I won’t pretend I know how it feels to be a woman in prison. I won’t pretend I know how it feels to be policed day and night. I won’t pretend I didn’t feel uneasy.. afraid to imagine myself in a prison.. I won’t pretend I’ve “shared a room with seven other women”, outside of a classroom or job.. And it doesn’t feel easy to say better you than me to the voices of Public Secrets..
If i dig deep enough with the peeling fingers of emotion, there is darkness and danger that lurks. And it is this darkness I will blame, yes my own, that contributes to the existence of prison.
I bought a cup of coffee this morning. A white man.. bald, with a limp in his left knee walked out before me. Unless I was invisible, or am to him, he saw me. I closely followed as he walked out. The door closed enough to force me to open it for myself if I wanted to exit. Yesterday, a black man.. unless I was or am invisible to him, saw me approaching the doors of the store we were both entering. The door closed, forcing me to open it if I wanted to enter.
They both knew better right? Their mothers should have taught them better.. their fathers. But the fact is, I’ve never told my son to hold the door open for a woman or a man.. in my presence, I hold the door for women and men.. I hold the door for him and my daughter. Maybe they’ll learn by example. Ladies first? I iron my Daughter’s clothes before my son’s. But I’ve never said Son, Ladies first.
If they assume my actions as customary, as expected, what will the effect be when the action is not returned. “Each of us is always affecting each other in every relationship.. in every situation.”
The white man I thought. He must be a nazi. He must not like black people. He went to the passenger side of a red truck. Me, the driver’s side of my car. Already an empty coffee cup in the cup holder, I took it out and walked to the trash can, which was closer to the door than usual. What does he think? Does she have a gun? Will she shoot me because I didn’t hold the door? Will she hit me? What will she do.. Maybe that’ll teach him right. You don’t know what people will do. Police yourself.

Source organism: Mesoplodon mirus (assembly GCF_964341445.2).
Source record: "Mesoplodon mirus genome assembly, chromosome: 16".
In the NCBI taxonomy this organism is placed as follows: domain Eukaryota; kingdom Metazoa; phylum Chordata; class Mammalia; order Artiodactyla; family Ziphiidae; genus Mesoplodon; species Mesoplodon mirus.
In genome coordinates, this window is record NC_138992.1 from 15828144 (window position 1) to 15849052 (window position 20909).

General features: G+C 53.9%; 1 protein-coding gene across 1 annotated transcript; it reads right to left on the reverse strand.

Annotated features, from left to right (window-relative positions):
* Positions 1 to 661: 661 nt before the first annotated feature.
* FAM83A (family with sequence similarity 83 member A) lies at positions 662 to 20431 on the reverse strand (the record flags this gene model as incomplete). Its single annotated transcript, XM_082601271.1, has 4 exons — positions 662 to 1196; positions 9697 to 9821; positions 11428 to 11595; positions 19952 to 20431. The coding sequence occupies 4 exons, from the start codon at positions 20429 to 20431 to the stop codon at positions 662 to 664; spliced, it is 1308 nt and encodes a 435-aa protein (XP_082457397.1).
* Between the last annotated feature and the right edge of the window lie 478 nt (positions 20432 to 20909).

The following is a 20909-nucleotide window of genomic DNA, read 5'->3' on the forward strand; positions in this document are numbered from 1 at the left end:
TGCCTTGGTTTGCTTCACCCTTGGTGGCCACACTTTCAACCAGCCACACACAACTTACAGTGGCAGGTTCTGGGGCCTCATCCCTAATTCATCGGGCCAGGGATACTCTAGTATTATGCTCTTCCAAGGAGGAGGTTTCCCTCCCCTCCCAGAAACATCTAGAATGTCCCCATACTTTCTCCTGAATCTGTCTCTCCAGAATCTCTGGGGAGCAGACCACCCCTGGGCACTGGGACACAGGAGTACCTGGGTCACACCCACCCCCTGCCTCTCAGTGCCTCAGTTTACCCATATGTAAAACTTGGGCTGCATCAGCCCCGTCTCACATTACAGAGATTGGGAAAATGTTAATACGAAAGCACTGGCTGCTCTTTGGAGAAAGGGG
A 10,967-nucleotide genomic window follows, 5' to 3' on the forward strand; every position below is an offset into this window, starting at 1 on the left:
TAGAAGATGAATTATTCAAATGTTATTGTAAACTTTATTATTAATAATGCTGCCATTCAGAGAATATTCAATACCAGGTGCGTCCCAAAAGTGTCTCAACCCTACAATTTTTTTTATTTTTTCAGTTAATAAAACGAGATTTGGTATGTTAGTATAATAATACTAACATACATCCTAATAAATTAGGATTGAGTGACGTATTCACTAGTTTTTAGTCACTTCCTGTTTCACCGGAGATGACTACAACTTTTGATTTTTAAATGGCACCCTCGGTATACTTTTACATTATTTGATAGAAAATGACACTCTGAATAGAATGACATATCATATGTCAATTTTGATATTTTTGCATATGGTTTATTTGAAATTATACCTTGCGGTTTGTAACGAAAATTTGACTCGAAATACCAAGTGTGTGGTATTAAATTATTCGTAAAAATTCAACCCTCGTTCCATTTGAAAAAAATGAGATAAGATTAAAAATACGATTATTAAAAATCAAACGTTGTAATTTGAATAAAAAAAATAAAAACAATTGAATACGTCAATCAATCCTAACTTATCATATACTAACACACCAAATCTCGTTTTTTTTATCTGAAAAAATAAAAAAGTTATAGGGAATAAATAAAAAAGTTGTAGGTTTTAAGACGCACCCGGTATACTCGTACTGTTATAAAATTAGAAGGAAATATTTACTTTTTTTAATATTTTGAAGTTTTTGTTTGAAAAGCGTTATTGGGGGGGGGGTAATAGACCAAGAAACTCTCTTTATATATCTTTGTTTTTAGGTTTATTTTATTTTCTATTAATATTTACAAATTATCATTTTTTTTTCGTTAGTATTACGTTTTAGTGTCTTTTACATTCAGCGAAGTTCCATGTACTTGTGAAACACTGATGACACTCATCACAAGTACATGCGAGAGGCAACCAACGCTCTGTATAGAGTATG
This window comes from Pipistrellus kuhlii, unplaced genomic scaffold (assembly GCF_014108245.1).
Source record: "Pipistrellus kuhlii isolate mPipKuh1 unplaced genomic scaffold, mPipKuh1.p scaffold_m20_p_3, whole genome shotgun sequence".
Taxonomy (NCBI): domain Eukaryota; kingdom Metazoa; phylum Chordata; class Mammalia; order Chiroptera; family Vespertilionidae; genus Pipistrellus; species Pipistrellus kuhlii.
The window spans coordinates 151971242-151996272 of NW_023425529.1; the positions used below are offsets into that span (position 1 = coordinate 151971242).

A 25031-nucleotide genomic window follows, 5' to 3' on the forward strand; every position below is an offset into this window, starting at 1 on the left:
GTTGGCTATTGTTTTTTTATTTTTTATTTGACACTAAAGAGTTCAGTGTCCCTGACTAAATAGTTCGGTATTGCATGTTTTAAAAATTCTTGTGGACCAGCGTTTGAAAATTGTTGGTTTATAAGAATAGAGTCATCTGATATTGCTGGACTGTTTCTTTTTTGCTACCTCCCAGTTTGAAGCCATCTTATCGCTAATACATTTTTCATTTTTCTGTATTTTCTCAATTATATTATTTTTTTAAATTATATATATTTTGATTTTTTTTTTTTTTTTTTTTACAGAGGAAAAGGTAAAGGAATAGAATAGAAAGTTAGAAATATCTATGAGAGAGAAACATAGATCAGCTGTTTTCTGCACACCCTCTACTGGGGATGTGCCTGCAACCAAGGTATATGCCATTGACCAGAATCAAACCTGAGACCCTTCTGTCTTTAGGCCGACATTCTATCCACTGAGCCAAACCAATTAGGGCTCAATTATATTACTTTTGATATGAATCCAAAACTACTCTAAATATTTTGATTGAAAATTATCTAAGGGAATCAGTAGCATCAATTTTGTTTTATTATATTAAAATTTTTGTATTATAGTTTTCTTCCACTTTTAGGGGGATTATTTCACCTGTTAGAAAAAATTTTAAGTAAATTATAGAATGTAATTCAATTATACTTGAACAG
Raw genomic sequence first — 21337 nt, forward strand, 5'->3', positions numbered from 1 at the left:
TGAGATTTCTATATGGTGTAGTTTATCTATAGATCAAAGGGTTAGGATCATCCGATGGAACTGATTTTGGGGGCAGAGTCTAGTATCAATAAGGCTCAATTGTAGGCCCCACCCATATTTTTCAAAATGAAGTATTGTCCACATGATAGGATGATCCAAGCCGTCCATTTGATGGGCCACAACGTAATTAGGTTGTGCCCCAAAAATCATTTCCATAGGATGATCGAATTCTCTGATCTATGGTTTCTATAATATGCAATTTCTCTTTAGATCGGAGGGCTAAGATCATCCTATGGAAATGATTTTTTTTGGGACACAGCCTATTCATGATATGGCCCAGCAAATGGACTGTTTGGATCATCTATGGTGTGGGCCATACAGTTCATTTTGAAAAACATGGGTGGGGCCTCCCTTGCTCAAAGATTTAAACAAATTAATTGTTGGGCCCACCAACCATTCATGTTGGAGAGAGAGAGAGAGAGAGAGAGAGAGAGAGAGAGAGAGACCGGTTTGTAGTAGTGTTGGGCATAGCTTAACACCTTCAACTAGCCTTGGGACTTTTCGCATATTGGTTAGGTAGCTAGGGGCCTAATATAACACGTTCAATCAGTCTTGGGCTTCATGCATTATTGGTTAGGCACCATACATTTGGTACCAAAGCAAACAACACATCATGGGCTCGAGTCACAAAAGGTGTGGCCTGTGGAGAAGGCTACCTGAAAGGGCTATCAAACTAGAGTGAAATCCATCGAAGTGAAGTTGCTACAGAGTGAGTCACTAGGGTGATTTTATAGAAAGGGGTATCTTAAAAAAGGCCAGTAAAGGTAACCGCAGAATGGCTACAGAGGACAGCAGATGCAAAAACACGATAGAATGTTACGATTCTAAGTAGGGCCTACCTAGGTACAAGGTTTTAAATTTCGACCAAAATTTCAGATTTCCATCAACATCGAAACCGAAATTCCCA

The hour was not many minutes after 6 am, and of course, it is dark this time of year, that time of morning. Cars were parked, no people. I was alone. I was over the white line. If the park to the right of me were the only one left in the lot, it’d be useless a vehicle that could have otherwise made use. If I’d only left just a little more space. If I’d only paid attention to being in the line, I can help someone be less annoyed. I can help someone in their attempt to stop using the word asshole, or bitch. Or jerk. (”They get on the microphone and call us bitches and sluts.” Well, “they” rap it too. We buy, download, listen, and that’s not an invitation). I can help someone get to class on time. I can help someone believe God heard their prayer. “Lord, please let there be a park. You know how ridiculous parking is. And the 168 parking spaces available in lights on the parking garage signs is lies.” As I walked in darkness, I thought that white man may have felt I disrespected him and will kill me. Afterall, I should stay in line. If I’d provoked him with my response, although unverbal, but perceivable, if he’d been thinking like me, I would have participated in my own death. And the keys that shook to the left of me as I passed Westcott jingled friendly, so I wouldn’t perceive a threat. After all, I was a woman, alone, in the dark. And the Budget truck that circled said no one will hurt you. I’m here. The gentleman that projected “Ok, you have a good day now” wanted me to know he was there, to not startle me if I heard him approaching. If at any of these moments I’d not assessed these happenings, or assessed them as threats, what would my benefit of the doubt contribution to society have been for today. Oh but you shouldn’t be so naïve you say. Well you shouldn’t be so provoked, I say.
Panopticism: To induce a state of conscious and permanent visibility that assures automatic functioning of power, by one assuming responsibility for himself, by spontaneously enforcing upon himself the constraints of power, in which one simultaneously plays both roles. The more this self-inflicted power approaches its limit, the more profound and permanent are its effects.